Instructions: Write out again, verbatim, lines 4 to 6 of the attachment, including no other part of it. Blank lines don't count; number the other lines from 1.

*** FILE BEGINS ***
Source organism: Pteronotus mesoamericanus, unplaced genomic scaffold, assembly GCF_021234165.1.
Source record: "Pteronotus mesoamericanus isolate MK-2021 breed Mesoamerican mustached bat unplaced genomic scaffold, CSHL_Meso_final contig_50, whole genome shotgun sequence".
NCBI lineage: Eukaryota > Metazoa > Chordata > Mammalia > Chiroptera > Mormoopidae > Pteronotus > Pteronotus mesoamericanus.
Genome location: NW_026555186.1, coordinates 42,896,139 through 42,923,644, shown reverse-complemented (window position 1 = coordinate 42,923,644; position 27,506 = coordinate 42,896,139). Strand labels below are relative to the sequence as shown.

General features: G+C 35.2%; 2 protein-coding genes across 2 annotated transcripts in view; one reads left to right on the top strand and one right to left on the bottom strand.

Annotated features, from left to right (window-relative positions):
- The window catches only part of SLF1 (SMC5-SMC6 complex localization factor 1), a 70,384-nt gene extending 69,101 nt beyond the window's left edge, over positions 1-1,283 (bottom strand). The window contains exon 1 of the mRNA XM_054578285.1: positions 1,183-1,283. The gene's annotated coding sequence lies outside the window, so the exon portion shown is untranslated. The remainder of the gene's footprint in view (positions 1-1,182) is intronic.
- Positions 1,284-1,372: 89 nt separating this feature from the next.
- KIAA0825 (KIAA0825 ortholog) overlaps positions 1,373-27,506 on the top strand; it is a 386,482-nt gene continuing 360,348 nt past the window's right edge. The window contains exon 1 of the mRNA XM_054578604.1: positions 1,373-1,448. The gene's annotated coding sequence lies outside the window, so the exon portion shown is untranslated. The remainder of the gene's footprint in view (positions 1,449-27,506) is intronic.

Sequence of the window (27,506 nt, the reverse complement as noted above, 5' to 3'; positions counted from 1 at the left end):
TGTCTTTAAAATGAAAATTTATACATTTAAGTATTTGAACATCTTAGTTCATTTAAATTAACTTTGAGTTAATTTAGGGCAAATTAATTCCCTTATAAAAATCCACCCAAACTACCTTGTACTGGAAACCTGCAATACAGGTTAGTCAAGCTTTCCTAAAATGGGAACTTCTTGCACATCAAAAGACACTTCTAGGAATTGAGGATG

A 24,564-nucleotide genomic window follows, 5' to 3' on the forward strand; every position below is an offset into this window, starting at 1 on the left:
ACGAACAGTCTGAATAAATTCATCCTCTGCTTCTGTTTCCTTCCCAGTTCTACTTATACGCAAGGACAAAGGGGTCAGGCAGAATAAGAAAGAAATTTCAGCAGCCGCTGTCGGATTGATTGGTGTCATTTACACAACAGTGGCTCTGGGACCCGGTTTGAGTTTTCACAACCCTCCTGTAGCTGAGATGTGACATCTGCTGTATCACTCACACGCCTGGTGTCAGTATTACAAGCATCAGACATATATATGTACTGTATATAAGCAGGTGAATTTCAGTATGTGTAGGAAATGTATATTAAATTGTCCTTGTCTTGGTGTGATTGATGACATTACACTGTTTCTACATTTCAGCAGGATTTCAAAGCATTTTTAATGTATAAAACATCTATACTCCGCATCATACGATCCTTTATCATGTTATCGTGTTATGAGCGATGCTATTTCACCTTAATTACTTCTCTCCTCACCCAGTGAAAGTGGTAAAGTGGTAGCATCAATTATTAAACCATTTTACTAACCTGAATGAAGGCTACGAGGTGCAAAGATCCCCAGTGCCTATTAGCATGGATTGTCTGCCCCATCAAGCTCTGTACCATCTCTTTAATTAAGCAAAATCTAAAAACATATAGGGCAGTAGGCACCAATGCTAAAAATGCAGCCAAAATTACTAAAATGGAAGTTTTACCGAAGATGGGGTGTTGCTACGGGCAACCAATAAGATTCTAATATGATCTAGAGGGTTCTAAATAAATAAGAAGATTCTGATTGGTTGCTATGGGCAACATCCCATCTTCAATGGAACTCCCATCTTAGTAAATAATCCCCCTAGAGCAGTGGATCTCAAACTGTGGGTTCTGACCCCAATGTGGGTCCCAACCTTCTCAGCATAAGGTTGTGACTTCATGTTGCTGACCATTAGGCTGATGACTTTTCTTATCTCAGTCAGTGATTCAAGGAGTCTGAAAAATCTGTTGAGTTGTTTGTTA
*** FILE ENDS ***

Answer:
Genome location: NW_026555186.1, coordinates 42,896,139 through 42,923,644, shown reverse-complemented (window position 1 = coordinate 42,923,644; position 27,506 = coordinate 42,896,139). Strand labels below are relative to the sequence as shown.

General features: G+C 35.2%; 2 protein-coding genes across 2 annotated transcripts in view; one reads left to right on the top strand and one right to left on the bottom strand.

Annotated features, from left to right (window-relative positions):